1971 De Tomaso Pantera for the L-Dopa Print Shop
During the zenith of the American muscle car in the early 1970s, Ford, in partnership with the Italian manufacturer De Tomaso, offered something different: a mid-mounted, American V-8 wrapped in a sexy Italian body. Ford provided the engines. Ghia provided the styling. The car was the De Tomaso Pantera.
It arrived at Lincoln-Mercury dealerships in late 1971, with a stated 330 horsepower (though it’s claimed the true number was closer to 380hp). At 5.5 seconds, 0–60 mph, it was as fast as the Lamborghini Muira for half the price. What’s more, it could be serviced at a local dealer—handy for working out kinks due to early production problems in the transatlantic venture.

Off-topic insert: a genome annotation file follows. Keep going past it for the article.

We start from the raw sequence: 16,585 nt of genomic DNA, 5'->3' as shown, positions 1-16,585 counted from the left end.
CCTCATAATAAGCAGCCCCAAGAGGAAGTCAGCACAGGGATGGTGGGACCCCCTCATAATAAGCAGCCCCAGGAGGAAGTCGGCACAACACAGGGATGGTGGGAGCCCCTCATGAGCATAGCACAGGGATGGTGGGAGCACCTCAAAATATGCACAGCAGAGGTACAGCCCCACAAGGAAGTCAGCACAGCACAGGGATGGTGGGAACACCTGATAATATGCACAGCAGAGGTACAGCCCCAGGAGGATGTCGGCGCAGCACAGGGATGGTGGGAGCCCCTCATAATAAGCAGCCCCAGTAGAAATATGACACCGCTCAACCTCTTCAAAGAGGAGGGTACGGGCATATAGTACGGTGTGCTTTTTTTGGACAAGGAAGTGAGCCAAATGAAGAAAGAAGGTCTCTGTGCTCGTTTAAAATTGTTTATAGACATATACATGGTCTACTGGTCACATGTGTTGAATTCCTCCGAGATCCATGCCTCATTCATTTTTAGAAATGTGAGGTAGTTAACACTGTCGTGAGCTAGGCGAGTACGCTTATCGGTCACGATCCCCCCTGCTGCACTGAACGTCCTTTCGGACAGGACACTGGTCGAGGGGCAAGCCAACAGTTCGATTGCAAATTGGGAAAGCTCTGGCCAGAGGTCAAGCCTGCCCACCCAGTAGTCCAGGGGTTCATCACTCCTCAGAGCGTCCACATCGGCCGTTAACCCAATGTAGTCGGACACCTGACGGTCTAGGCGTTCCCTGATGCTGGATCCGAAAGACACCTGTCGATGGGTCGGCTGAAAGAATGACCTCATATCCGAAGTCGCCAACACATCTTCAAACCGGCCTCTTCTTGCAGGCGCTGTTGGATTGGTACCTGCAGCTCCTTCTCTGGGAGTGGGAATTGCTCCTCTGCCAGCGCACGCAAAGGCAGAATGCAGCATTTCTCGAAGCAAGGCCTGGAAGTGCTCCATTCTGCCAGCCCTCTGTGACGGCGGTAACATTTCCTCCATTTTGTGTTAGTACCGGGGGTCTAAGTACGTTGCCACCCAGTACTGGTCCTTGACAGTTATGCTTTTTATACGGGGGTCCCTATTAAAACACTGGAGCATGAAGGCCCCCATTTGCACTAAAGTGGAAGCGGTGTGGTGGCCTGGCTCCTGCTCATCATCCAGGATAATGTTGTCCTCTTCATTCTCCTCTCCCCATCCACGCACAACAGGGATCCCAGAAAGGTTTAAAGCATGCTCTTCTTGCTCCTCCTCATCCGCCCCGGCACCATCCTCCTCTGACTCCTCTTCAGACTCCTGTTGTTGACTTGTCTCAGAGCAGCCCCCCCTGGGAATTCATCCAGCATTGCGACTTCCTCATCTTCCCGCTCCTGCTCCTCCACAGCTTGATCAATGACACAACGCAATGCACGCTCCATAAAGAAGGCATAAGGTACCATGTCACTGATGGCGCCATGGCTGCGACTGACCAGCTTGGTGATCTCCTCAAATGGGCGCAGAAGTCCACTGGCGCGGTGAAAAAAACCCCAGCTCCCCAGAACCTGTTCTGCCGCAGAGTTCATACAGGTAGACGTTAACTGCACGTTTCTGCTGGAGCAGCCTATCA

By 1974, emissions regulations and a gas crisis had taken their toll on the Pantera. When new bumper standards for 1975 would have necessitated a major redesign, Ford deemed the project too costly and chose to stop importation.
Aside from a few grey-market cars, the car was only available outside the United States until De Tomaso ceased production of the then flared-and-spoilered Pantera in 1992.
Today, with it’s early teething problems cured, the Pantera is a relatively affordable, mid-engined super car, and certainly a unique part of automotive history.